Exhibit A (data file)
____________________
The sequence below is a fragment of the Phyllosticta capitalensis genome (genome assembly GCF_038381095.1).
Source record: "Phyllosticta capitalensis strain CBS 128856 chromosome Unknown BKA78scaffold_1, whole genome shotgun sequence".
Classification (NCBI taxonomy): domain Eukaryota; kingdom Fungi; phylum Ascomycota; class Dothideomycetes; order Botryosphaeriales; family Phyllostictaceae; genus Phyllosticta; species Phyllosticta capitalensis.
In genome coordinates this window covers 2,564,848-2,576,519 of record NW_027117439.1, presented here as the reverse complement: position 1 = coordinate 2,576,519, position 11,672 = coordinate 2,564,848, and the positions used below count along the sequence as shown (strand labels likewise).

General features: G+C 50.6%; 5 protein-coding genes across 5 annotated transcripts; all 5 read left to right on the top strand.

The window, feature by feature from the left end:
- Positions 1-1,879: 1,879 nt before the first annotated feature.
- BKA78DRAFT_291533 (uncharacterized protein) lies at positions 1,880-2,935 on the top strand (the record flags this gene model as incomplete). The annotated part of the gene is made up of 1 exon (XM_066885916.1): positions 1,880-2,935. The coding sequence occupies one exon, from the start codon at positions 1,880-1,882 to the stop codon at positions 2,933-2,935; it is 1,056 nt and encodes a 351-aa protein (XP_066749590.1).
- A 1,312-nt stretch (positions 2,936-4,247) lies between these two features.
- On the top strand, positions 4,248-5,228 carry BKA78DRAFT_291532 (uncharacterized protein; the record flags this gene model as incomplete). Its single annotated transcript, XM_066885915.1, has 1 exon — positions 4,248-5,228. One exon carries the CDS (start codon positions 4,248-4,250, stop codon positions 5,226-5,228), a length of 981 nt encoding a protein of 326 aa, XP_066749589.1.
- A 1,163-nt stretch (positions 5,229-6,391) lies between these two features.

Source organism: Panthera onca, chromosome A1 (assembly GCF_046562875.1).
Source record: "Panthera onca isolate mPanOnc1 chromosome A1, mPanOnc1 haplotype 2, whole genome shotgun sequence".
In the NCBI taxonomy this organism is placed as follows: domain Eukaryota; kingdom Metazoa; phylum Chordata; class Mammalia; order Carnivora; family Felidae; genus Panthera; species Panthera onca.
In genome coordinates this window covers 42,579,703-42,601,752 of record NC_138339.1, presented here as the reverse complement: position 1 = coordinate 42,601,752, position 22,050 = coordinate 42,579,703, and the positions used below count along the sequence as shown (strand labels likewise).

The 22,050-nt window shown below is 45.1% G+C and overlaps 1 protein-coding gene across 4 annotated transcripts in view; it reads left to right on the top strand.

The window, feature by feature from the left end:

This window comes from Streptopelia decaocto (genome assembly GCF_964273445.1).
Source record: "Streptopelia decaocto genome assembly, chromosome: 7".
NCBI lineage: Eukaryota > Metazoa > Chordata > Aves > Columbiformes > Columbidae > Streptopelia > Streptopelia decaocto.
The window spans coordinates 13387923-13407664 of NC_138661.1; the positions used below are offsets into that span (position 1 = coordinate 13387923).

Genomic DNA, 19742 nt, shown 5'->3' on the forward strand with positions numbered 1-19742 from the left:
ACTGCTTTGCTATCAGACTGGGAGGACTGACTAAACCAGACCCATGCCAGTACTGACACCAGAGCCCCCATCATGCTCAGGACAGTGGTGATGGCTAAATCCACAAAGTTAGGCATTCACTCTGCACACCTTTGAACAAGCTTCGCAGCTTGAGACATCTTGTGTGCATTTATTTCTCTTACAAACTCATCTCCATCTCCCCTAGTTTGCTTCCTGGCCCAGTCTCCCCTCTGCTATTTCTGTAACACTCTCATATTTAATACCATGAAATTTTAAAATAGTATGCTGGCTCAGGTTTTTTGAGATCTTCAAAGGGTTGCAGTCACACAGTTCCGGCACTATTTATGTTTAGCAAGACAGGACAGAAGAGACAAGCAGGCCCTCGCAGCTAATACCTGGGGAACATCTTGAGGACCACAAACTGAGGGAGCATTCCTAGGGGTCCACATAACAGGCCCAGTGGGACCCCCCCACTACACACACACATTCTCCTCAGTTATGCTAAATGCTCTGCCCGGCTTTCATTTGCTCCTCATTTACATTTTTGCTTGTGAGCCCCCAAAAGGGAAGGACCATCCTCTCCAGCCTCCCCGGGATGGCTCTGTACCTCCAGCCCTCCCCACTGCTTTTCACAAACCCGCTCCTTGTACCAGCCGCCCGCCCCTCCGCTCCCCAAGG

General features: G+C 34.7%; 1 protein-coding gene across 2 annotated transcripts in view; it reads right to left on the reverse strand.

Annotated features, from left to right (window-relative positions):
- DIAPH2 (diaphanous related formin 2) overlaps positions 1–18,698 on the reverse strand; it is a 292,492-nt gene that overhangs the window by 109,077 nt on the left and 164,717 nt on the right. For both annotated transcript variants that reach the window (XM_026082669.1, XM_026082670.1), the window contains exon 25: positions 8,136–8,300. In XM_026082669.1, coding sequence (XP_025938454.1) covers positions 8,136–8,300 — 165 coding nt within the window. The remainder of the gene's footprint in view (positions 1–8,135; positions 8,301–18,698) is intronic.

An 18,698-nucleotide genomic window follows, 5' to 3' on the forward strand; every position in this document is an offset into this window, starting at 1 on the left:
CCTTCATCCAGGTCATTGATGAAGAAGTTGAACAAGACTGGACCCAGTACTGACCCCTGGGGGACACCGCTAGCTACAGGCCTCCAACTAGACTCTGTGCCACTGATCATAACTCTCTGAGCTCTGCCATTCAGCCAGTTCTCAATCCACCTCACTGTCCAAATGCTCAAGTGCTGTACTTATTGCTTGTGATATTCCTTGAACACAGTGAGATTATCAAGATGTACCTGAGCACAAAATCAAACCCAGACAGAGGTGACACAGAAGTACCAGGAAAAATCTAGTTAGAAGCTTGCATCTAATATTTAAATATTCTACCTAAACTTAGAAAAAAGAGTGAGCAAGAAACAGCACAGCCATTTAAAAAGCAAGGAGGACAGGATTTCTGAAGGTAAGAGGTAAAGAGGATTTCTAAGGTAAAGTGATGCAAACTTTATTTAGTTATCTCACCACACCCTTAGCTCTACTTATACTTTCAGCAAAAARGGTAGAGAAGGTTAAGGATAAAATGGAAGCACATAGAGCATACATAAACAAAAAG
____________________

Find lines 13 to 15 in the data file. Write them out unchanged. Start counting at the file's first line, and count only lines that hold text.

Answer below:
Source record: "Panthera onca isolate mPanOnc1 chromosome A1, mPanOnc1 haplotype 2, whole genome shotgun sequence".
In the NCBI taxonomy this organism is placed as follows: domain Eukaryota; kingdom Metazoa; phylum Chordata; class Mammalia; order Carnivora; family Felidae; genus Panthera; species Panthera onca.
In genome coordinates this window covers 42,579,703-42,601,752 of record NC_138339.1, presented here as the reverse complement: position 1 = coordinate 42,601,752, position 22,050 = coordinate 42,579,703, and the positions used below count along the sequence as shown (strand labels likewise).